A Pacific Council delegation recently traveled 25 miles south of downtown Los Angeles to visit a premier gateway for international trade and commerce: the Port of Los Angeles. Port leaders briefed the group on the port's local and global economic impact, its record-breaking cargo operations, and its ongoing environmental initiatives.
Located in San Pedro Bay, the Port of Los Angeles is the nation's top container port and leader in container volume and cargo value. Combined with the Port of Long Beach, it accounts for 40 percent of all goods that reach the United States from the sea.
In his briefing to Council members, Port Executive Director Gene Seroka highlighted the scale of operations at America's leading seaport: the port handles nearly $290 billion in cargo every year. Its operations and related commerce facilitate more than 148,000 jobs (about one in 12) in the City of Los Angeles and 531,000 jobs in the greater Southern California region. Together, the ports of Los Angeles and Long Beach support more than 1 million California jobs and 3.1 million jobs nationwide.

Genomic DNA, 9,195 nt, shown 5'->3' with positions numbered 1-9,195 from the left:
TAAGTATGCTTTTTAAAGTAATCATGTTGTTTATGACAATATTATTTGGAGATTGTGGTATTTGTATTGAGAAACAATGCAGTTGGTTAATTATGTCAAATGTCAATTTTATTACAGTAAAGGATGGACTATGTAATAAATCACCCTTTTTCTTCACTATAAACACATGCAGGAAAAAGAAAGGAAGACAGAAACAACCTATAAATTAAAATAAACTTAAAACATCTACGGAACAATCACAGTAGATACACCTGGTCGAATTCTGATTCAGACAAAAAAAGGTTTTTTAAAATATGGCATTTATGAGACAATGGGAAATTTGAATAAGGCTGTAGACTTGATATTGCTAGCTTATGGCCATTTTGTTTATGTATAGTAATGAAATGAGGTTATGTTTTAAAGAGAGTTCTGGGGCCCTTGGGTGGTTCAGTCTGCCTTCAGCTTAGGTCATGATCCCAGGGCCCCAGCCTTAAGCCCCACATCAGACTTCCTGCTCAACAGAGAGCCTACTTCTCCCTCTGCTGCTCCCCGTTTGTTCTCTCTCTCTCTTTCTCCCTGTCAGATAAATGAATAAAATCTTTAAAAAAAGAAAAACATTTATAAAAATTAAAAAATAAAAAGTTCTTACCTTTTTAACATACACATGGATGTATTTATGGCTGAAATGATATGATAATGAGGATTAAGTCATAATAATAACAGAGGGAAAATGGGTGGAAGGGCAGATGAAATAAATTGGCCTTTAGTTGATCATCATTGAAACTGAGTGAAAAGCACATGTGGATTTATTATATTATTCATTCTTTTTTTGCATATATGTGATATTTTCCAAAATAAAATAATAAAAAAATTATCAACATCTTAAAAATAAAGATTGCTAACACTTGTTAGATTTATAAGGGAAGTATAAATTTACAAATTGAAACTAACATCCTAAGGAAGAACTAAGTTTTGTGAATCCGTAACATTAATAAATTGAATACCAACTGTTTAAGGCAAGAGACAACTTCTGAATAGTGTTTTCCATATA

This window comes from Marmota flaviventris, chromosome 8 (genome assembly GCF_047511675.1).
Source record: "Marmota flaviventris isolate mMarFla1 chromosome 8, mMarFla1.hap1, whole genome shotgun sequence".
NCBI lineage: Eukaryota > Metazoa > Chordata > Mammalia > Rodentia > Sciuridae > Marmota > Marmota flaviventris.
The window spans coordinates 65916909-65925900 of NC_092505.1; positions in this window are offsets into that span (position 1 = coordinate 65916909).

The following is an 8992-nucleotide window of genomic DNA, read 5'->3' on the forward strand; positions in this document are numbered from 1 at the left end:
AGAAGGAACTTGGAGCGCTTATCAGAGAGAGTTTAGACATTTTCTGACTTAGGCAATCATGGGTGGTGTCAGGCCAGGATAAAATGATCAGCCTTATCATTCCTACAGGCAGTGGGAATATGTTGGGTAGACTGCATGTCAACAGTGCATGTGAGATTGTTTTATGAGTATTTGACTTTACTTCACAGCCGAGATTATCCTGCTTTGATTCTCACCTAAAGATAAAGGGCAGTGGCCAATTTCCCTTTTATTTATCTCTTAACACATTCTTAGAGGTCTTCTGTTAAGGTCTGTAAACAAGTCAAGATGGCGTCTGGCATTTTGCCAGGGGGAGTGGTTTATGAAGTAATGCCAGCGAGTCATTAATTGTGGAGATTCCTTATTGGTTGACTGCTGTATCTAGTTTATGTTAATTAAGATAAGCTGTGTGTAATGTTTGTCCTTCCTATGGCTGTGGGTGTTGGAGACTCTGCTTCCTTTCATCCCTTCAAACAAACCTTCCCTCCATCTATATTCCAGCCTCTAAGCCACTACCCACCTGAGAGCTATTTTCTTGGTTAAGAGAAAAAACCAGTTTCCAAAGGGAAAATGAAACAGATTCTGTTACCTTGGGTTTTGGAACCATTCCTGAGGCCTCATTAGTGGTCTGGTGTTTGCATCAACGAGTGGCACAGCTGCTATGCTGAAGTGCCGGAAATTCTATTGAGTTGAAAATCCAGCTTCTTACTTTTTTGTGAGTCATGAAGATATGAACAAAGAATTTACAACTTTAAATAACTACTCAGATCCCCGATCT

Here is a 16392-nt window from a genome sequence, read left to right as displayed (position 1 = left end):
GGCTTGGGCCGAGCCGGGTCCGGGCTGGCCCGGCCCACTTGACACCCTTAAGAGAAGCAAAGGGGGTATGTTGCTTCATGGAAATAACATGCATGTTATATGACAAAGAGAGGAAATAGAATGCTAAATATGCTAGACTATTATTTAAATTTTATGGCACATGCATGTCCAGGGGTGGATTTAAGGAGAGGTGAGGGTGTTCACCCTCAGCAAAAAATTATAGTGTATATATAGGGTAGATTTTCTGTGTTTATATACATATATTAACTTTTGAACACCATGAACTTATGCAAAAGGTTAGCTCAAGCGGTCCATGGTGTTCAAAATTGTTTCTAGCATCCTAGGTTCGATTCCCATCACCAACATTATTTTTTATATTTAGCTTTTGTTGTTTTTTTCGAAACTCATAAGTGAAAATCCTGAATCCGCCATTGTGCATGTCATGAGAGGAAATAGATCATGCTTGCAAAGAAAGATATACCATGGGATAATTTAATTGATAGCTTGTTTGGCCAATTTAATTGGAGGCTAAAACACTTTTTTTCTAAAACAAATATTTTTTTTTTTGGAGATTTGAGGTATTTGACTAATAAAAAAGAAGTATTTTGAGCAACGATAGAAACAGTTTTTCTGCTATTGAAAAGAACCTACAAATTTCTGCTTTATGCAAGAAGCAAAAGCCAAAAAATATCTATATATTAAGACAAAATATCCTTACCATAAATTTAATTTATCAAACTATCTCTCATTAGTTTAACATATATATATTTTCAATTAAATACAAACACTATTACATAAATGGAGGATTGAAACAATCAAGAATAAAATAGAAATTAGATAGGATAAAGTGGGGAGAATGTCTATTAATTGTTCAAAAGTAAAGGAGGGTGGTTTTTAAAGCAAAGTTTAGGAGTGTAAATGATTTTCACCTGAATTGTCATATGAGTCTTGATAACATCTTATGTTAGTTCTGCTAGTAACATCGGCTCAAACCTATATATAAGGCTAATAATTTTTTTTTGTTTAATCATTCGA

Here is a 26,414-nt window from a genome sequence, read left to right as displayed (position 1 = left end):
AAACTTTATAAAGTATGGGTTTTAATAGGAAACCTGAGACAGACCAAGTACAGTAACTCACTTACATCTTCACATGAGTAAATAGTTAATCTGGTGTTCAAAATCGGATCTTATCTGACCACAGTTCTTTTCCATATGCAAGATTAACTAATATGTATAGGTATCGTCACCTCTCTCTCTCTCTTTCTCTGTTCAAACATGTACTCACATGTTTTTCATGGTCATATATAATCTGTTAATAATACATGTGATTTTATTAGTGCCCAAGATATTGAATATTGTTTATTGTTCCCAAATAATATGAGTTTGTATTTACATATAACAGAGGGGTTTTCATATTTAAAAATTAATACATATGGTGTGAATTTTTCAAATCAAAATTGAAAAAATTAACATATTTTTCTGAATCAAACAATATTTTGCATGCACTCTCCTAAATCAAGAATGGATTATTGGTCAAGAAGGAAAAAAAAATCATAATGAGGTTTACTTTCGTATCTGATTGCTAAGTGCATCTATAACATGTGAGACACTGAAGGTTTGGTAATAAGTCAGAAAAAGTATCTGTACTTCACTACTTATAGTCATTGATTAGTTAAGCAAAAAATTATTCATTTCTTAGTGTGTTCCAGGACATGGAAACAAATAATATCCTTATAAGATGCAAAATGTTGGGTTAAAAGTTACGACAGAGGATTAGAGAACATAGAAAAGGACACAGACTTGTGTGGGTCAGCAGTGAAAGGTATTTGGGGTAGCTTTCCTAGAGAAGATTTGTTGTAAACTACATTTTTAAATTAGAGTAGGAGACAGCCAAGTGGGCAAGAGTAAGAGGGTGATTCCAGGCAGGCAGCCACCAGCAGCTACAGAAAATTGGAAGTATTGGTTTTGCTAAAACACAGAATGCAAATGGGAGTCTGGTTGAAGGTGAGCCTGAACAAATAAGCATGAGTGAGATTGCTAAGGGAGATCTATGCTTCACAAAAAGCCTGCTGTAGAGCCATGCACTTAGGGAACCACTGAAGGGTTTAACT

Seroka also discussed environmental goals and achievements, reporting that the Ports of Los Angeles and Long Beach have already met their 2023 Emissions goals.
The Port of L.A. has made recent improvements to accommodate larger ships, Seroka told the group, highlighting the recent successful docking of the containership Benjamin Franklin (pictured above). The CMA Benjamin Franklin is the largest container vessel ever to arrive at a North American port: it is longer than the Empire State building and wider than an American football field. As U.S. ports in general lag behind Asia, the Middle East, and Europe on infrastructure development, Seroka said, it is increasingly important for the Port of Los Angeles to expand access for large containerships.
Check out some photos from the delegation’s visit to the Port of Los Angeles here.